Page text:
Tim Kasher Releases His Second Solo Album

27 Feb



Over the past 15 years, Tim Kasher has released more than ten albums playing with a number of different bands — among them Cursive and The Good Life. The 39-year-old singer/songwriter is also a childhood friend of Conor Oberst — the very successful indie folk-rock artist known as Bright Eyes — the two have occasionally guested on each other’s CDs, with Oberst even referring to Kasher in the lyrics of one of his songs.

Kasher released his first solo LP, The Game of Monogamy, in 2010, as well as a companion follow-up, Bigamy: More Songs from the Monogamy Sessions. Now, he’s back with his second full solo release, Adult Film, released on the well-respected indie label Saddle Creek Records.

The album is alternative rock with incisive, if sometimes depressing, lyrics from the prolific artist. The pace of many of the tracks is amped up and almost frantic — with circus-like synths, Farfisa organ and even the theremin (for all you theremin fans!).

“American Lit” is the perfect album opener. The music is hyper, driving, organ-centric rock with a snapping snare drum and almost spoken vocals. The self-deprecating lyrics say, “I’ve got a story to tell/And though I’m not sure what it is/I’m sure it’s funny as hell/And tragic and dramatic/And personal and universal.”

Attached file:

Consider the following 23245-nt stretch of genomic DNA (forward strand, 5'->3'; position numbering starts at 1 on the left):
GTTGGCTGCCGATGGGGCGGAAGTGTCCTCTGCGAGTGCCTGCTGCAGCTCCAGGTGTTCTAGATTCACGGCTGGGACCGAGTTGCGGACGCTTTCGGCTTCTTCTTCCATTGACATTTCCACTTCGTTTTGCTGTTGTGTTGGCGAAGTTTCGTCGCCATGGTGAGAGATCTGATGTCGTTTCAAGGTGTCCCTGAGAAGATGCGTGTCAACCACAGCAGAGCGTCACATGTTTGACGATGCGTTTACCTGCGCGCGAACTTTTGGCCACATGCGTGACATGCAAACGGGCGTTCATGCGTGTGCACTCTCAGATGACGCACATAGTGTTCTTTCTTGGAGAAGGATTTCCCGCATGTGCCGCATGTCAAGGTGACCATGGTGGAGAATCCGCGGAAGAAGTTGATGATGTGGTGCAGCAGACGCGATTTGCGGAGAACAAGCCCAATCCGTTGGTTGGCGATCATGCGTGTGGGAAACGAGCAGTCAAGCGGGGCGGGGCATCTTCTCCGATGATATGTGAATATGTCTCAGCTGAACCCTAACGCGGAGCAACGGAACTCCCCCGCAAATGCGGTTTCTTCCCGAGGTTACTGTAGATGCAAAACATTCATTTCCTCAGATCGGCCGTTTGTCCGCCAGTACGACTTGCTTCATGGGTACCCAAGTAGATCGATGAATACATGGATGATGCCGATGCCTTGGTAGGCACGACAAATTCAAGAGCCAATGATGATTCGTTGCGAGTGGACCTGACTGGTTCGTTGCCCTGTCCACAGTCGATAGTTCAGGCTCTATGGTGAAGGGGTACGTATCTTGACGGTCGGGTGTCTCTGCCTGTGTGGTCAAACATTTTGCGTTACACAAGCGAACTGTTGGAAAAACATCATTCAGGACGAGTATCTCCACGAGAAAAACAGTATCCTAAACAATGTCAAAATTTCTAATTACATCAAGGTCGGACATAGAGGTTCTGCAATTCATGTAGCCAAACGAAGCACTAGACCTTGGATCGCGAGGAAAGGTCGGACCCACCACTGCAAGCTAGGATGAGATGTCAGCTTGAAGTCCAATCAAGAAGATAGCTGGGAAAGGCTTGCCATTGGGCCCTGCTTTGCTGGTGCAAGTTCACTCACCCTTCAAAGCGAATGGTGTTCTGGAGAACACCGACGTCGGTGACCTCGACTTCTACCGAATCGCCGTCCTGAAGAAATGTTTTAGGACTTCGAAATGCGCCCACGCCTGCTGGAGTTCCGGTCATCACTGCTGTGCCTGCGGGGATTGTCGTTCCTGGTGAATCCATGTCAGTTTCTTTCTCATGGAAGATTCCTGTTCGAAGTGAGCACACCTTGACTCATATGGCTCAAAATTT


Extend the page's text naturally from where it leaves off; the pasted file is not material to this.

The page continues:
The next track, “Truly Freaking Out,” continues the fun with a galloping romp — fleshed out with bouncing, swirling synths, prominent drums, and shotgun lyrics. This might be the best track on the album.

“Where’s Your Heart Lie” is a somber piano ballad that becomes a bit noisy as the track progresses. While it could be considered depressing, after a few listens, I found myself liking the raw reality of the tune more and more. It really stuck in my brain.

“You Scare Me to Death” features the theremin meandering through a ghostly soundscape overlaid with uplifting acoustic guitar and breathy vocals. And “A Raincloud Is a Raincloud” is another bouncy sing-along supported with guitar, drums and synths — with brass in the lead break.

One note: if you’re purchasing this to play for a family audience, be aware that there is strong language on four of the tracks. (I guess that figures for an album named “Adult Film.”) But otherwise, I think you’ll find that this is a fun CD with a number of memorable songs.


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